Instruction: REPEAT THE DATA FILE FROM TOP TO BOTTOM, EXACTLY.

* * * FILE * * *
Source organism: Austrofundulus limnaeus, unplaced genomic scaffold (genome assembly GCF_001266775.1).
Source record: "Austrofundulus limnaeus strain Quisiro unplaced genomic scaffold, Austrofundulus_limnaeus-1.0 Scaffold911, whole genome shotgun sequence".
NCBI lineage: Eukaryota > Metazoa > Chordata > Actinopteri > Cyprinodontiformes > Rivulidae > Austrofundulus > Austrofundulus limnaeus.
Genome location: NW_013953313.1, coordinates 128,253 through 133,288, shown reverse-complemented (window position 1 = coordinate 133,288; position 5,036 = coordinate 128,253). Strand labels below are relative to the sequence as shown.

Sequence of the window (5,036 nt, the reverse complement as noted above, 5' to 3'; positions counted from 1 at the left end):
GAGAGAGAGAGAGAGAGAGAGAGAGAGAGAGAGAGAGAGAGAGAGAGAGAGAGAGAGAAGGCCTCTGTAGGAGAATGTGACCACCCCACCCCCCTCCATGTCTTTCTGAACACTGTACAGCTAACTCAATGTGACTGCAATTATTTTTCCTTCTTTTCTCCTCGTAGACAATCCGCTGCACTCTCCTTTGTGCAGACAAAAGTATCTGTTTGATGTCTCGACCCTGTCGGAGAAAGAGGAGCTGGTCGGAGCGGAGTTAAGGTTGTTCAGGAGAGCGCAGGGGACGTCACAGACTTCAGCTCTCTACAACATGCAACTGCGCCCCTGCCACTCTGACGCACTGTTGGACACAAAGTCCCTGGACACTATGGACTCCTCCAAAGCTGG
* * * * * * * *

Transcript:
Source organism: Austrofundulus limnaeus, unplaced genomic scaffold (genome assembly GCF_001266775.1).
Source record: "Austrofundulus limnaeus strain Quisiro unplaced genomic scaffold, Austrofundulus_limnaeus-1.0 Scaffold911, whole genome shotgun sequence".
NCBI lineage: Eukaryota > Metazoa > Chordata > Actinopteri > Cyprinodontiformes > Rivulidae > Austrofundulus > Austrofundulus limnaeus.
Genome location: NW_013953313.1, coordinates 128,253 through 133,288, shown reverse-complemented (window position 1 = coordinate 133,288; position 5,036 = coordinate 128,253). Strand labels below are relative to the sequence as shown.

Sequence of the window (5,036 nt, the reverse complement as noted above, 5' to 3'; positions counted from 1 at the left end):
GAGAGAGAGAGAGAGAGAGAGAGAGAGAGAGAGAGAGAGAGAGAGAGAGAGAGAGAGAAGGCCTCTGTAGGAGAATGTGACCACCCCACCCCCCTCCATGTCTTTCTGAACACTGTACAGCTAACTCAATGTGACTGCAATTATTTTTCCTTCTTTTCTCCTCGTAGACAATCCGCTGCACTCTCCTTTGTGCAGACAAAAGTATCTGTTTGATGTCTCGACCCTGTCGGAGAAAGAGGAGCTGGTCGGAGCGGAGTTAAGGTTGTTCAGGAGAGCGCAGGGGACGTCACAGACTTCAGCTCTCTACAACATGCAACTGCGCCCCTGCCACTCTGACGCACTGTTGGACACAAAGTCCCTGGACACTATGGACTCCTCCAAAGCTGG